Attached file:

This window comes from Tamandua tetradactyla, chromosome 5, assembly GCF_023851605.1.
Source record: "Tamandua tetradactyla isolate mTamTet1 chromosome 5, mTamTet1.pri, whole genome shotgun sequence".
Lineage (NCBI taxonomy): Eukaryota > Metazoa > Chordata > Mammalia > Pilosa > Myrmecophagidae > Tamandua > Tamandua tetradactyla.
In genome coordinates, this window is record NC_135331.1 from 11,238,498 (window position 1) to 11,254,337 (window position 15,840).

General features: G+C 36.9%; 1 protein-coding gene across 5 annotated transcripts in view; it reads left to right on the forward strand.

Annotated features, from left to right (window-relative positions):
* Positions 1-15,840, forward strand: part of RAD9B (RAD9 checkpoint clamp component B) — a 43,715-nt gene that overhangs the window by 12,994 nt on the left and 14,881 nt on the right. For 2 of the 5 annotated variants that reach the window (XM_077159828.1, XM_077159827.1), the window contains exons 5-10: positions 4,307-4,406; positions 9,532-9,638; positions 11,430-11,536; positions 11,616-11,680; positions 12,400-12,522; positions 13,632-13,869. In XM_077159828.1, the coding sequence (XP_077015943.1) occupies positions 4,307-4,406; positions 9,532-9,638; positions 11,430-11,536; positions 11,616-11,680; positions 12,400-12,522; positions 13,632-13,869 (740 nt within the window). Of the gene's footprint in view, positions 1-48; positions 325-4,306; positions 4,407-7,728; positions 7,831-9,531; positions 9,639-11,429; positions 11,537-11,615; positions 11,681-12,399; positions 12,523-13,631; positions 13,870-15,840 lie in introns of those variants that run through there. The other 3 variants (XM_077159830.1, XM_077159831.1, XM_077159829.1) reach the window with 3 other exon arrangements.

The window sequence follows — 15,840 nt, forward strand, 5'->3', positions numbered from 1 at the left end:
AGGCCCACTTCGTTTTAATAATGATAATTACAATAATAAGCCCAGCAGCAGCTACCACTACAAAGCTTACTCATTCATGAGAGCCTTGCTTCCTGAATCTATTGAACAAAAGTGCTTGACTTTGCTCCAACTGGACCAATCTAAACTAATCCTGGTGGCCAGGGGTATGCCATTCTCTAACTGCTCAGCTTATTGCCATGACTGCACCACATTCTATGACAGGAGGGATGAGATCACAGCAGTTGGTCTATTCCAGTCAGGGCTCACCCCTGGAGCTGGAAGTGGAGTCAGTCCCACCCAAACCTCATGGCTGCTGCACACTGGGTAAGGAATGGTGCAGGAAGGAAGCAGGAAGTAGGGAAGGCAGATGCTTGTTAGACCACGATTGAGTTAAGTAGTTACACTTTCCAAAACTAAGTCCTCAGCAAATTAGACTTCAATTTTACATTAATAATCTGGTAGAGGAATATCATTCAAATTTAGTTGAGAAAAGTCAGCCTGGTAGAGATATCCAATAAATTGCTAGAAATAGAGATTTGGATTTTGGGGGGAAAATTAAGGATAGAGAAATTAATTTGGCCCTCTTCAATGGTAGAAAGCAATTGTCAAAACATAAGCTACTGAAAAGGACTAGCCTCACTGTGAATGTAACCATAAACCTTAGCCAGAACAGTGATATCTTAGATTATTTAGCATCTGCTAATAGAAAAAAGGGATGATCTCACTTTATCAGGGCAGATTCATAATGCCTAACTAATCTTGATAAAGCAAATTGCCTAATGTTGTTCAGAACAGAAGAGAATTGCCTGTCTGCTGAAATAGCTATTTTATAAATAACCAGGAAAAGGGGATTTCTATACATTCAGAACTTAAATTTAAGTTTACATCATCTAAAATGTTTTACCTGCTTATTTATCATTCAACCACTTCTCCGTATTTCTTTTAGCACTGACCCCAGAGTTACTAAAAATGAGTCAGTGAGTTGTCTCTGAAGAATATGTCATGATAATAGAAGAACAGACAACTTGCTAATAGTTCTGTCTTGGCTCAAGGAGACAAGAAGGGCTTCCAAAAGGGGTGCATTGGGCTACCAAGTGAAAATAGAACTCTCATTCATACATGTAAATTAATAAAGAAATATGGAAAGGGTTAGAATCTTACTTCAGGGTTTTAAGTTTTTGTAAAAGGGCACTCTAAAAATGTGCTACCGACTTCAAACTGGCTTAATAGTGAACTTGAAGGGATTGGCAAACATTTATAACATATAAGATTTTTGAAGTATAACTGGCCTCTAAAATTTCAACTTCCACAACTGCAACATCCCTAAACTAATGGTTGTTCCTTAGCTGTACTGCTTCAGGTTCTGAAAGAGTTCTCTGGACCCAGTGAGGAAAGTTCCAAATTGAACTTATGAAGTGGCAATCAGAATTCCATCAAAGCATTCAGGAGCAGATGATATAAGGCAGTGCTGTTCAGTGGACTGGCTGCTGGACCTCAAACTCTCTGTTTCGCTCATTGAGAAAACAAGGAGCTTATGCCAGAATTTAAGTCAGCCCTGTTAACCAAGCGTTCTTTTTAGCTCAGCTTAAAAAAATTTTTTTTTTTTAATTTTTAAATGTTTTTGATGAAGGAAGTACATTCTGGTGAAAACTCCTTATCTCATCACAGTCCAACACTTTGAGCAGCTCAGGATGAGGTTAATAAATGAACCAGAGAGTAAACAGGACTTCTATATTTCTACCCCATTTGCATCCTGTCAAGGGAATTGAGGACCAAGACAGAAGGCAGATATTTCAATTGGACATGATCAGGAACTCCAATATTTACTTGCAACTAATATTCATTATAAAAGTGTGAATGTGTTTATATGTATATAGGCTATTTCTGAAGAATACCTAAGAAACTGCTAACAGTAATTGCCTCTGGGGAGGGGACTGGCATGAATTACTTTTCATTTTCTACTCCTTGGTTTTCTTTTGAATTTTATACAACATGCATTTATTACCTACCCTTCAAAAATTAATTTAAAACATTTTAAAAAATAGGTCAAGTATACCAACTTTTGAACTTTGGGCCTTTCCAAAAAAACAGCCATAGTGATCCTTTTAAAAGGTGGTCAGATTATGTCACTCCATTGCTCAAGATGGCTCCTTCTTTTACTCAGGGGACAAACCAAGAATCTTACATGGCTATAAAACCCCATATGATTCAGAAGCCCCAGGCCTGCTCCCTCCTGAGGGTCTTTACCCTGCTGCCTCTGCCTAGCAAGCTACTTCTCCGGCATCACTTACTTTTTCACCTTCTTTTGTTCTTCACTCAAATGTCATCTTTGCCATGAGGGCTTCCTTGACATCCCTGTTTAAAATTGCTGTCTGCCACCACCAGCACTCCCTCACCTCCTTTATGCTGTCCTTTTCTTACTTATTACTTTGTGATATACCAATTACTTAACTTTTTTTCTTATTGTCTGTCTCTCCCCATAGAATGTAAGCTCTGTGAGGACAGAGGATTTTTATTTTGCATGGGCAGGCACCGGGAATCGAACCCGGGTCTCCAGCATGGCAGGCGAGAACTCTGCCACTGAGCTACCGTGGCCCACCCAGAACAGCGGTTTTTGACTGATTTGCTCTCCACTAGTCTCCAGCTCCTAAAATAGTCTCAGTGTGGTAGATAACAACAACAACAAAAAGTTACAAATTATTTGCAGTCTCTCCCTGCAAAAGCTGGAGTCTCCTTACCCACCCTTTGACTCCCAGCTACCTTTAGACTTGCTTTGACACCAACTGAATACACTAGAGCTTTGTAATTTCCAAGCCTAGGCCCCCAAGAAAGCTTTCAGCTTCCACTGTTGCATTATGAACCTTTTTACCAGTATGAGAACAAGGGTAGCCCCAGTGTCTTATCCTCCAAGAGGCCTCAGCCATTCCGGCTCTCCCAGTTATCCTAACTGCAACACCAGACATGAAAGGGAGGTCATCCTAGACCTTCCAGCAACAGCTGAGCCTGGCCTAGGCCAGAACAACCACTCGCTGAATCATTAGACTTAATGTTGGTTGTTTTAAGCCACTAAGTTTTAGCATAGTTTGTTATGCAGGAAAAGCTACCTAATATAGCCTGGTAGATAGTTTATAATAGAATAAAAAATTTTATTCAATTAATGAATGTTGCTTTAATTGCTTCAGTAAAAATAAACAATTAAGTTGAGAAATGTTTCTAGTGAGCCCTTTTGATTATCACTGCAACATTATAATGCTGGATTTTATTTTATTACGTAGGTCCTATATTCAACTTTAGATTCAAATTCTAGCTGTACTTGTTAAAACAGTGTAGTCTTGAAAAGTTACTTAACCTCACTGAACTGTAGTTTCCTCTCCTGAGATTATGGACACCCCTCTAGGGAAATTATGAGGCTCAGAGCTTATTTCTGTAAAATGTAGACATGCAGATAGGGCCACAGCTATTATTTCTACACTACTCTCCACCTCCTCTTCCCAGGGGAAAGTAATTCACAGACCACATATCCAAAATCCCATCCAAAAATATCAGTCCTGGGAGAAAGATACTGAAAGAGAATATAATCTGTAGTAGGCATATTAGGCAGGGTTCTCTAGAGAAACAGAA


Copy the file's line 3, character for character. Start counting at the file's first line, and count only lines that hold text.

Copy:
Lineage (NCBI taxonomy): Eukaryota > Metazoa > Chordata > Mammalia > Pilosa > Myrmecophagidae > Tamandua > Tamandua tetradactyla.